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November 1, 2013

Raising Aces

Bush League: Kyle Zimmer

by Doug Thorburn

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The Kansas City Royals chose Kyle Zimmer out of the University of San Francisco with the fifth overall selection of the 2012 draft. He was the second pitcher off the board, following LSU's Kevin Gausman, and he earned the distinction of having my favorite delivery of the opening round. Zimmer rose to the Double-A ranks in his first full season of pro ball, where he dominated for a handful of starts before he was shut down in mid-August due to stiffness in his throwing shoulder.

GS

IP

ERA

K%

BB%

H%

HR%

A+

18

89.7

4.82

29.8%

8.2%

21.1%

2.4%

AA

4

18.7

1.93

36.0%

6.7%

14.7%

2.7%

The timing of his shoulder flare-up was such that he missed only the last couple of weeks in the minor-league season, and the Royals decided not to push their prized prospect into action given his proximity to a preset innings threshold. The right-hander had his share of ups and downs in 2013, though his path did not follow the proverbial roller coaster ride. Instead, Zimmer endured three months of struggle before a sudden spike in performance near the end of June.

GS

IP

ERA

K%

BB%

H%

HR%

4/5 – 6/23

14

65.3

5.92

26.6%

9.7%

22.8%

2.8%

6/29 – 8/14

8

44.0

1.84

38.4%

4.9%

15.2%

1.8%

Strikeouts were never a problem, thanks to high-90s heat and a pair of sharp breaking pitches, but in the first half of the season, Zimmer surrendered a lot of hard contact while suffering from bouts of wildness. He did not earn his first win until June 12, prior to which he had given up five runs or more in each of five consecutive starts. His next start occurred 11 days later, but four earned runs and nine baserunners over six frames left him with another L on the stat sheet. He walked three batters on June 23rd, but it was the last time that he would surrender more than a pair of free passes in a game.

After that outing, it was on. Zimmer was unstoppable over his final eight starts, striking out 63 batters against just eight walks in 44 innings of work. He allowed fewer than two runs in six of his last eight starts, though he exited the final game after just two innings due to the shoulder stiffness. The sterling results mirrored the right-hander's improvements in mechanics as well as pitch command, providing optimism that Zimmer can break the string of high-end pitching prospects from the Royals farm system who have fallen short of the big-league rotation.

The footage available on MiLB.tv allows us to trace Zimmer's path through the minors, and I sat down to evaluate a trio of ball games from different points in the season in order to better understand his evolution this season.

April 5th @ Myrtle Beach (High-A)
Zimmer's first two starts of the season were gravy from a statistical standpoint, with 16 strikeouts against two walks and just a pair of runs allowed over 11 innings pitched, but the anecdotal evidence revealed harbingers of impending doom. His first game of the year for the Wilmington Blue Rocks came on April 5 in Myrtle Beach, with five innings of two-run baseball that featured an eight-pack of K's. Zimmer gave up only a pair of hits, but both of the knocks left the yard (it was one of just two multi-homer games on the season). He never pitched from the stretch thanks to the combination of round-trippers and his zero walks allowed, but the clean walk rate obscured a lack of pitch command. He had several offerings that badly missed their intended targets, most commonly with pitches that were elevated, and his catcher offered the occasional reminder to stay low in the zone.

Elevating pitches can be the result of getting into foot strike too quickly, such that the rotational elements are not yet primed for take-off. But Zimmer was noticeably slow with his momentum in this game, and the late arm was tied to an exaggerated delay of trunk rotation. Speed to the plate was one of his greatest mechanical advantages in 2012, so it was very disappointing to witness such a pedestrian pace. The low momentum shrunk his stride and release distance, giving batters a longer look at the baseball. His stride timing was rather consistent, but his 1.1-second time-lapse from leg lift to foot strike was on the slow side of average (which is right around 1.0 seconds), while the magnitude of his forward momentum lagged behind that of his amateur days. A very quick worker, Zimmer wasted little time between pitches, and in some cases he kick-started his motion while the batter was still executing his pre-pitch routine.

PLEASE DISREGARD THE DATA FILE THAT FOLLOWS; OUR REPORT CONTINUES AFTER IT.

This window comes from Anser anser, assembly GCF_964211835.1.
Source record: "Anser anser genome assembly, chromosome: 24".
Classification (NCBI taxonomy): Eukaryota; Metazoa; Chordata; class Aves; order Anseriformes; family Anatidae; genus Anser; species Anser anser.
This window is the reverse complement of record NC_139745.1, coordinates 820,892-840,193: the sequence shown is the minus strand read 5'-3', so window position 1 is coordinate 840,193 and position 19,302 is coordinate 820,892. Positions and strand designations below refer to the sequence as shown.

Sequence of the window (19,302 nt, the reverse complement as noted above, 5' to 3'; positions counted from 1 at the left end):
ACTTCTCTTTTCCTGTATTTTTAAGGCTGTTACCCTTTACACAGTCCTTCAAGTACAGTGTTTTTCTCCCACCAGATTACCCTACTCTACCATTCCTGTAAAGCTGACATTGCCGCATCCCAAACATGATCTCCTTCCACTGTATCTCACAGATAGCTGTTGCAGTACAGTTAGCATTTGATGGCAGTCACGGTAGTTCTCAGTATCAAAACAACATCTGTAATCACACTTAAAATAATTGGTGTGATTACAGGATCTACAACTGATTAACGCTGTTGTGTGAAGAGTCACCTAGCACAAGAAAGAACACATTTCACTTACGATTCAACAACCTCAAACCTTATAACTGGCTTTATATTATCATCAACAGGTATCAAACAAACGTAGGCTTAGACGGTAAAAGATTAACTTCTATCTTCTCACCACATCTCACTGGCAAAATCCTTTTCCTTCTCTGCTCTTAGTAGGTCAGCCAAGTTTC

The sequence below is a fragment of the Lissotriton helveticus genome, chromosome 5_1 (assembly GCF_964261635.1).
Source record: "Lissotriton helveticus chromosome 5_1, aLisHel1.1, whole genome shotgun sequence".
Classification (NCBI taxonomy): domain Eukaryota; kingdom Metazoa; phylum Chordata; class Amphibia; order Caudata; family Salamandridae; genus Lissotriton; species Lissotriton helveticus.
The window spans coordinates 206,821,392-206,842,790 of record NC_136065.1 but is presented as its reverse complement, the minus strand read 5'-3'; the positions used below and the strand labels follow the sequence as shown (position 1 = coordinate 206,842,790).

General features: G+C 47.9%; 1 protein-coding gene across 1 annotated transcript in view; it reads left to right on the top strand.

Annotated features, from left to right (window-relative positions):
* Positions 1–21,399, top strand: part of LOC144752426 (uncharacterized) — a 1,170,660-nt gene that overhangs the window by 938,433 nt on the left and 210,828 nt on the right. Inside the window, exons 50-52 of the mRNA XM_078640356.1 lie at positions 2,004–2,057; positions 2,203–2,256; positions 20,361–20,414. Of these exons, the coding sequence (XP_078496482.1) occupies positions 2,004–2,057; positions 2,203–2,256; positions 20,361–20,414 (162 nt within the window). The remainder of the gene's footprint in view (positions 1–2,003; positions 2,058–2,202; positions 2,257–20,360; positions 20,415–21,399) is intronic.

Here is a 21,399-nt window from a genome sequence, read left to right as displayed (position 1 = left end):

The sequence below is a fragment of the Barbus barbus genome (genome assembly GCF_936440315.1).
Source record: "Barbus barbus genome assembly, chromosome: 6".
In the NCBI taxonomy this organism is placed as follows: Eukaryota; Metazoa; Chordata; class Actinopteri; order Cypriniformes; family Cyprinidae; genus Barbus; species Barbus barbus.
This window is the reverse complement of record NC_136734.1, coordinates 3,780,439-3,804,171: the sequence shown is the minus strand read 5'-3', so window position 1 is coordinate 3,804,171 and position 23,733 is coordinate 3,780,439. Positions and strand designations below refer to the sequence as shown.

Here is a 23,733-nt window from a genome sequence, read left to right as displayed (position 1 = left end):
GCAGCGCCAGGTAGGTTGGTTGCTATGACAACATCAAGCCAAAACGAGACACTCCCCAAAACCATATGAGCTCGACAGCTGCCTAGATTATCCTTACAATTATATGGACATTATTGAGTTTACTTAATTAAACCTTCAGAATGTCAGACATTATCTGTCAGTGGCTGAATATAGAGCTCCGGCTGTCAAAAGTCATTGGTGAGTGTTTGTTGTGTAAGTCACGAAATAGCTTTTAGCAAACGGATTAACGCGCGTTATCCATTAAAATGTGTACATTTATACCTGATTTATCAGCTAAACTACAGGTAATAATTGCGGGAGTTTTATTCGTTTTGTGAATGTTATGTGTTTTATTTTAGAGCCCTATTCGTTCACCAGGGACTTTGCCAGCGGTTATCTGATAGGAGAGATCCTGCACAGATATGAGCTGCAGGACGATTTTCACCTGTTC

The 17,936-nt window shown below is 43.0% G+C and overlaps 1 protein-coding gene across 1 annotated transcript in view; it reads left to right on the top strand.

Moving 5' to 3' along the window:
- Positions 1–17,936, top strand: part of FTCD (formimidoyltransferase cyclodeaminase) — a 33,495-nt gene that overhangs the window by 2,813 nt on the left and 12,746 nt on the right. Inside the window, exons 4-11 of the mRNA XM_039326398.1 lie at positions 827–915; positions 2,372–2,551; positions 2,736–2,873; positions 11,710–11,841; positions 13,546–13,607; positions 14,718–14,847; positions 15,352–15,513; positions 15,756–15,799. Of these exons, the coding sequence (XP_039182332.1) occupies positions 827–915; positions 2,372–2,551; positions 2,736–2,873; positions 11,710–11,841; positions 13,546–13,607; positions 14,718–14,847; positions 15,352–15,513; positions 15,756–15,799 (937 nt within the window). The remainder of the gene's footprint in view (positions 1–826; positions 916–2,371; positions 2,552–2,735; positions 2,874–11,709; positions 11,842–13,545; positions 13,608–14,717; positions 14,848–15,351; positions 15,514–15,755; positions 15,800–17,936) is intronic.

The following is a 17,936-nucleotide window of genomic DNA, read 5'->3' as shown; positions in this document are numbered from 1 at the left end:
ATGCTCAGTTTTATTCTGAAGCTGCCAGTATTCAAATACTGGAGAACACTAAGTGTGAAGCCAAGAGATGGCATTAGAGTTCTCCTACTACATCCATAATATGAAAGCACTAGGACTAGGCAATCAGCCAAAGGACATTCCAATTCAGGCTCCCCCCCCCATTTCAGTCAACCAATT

Zimmer was pumping a high frequency of fastballs with mid-90s velocity, but his secondary pitches were few and far between. Perhaps he was trying to focus on finding fastball command in his first game of the season, or maybe his secondaries lacked their usual bite. He was able to get the strike-three call on a beauty of a curveball to Rangers prospect Rougned Odor in the first inning, but Odor reaped vengeance in his second at-bat, when Zimmer tried to sneak a toothless slider over the dish.

June 7th @ Winston-Salem (High-A)
Zimmer's tailspin was in full effect in early June, and just days before the right-hander toed the rubber against Winston-Salem, Royals Assistant GM J.J. Piccolo highlighted some of the areas where Zimmer needed to work within his development.

As we start breaking down start by start, his pitch selection needs to get better. He's just not going to be able to out-stuff hitters. He's going through the learning process a little sooner than we expected.

Pitch selection was one of the outstanding notes from his first game, and though Zimmer would mix it up with plenty of breaking stuff in the early going on June 7, the results just were not there. He failed to escape the first inning against a good-hitting Winston-Salem team, giving up five hits, five runs, and a walk and hitting a batter while recording just two outs in the game.

One of the downsides to the MiLB.tv footage is that the video quality can be rough, and the feed from this game offered a distant viewpoint that obscured much of the action on Zimmer's pitches. An issue that did arise was that Zimmer's balance and posture were a bit off in this game, such as in the following delivery to White Sox prospect (and fellow 2012 first-rounder) Courtney Hawkins.

Zimmer spent the vast majority of this short outing in the stretch position, so I was unable to make a worthwhile comparison of his momentum and timing to the first game of the season. That said, his timing was inconsistent from the stretch, and his momentum was still well shy of the burst that had generated so much excitement during his time at USF. This element caused me to question the Royals’ development tactics on an episode of TINSTAAPP, given the conventional coaching approach that dictates slowing pitchers down (i.e. “don't rush”) as well as the example of Aaron Crow, another high-end KC pitcher pick whose momentum had suffered in his trek from the amateur ranks to the show. Throw in Zimmer's incredibly quick pace from pitch-to-pitch, which could potentially provide the impetus to invoke the “don't rush” instruction, and I worried aloud that Zimmer might have been stripped of the trademark momentum that had fueled much of his collegiate success.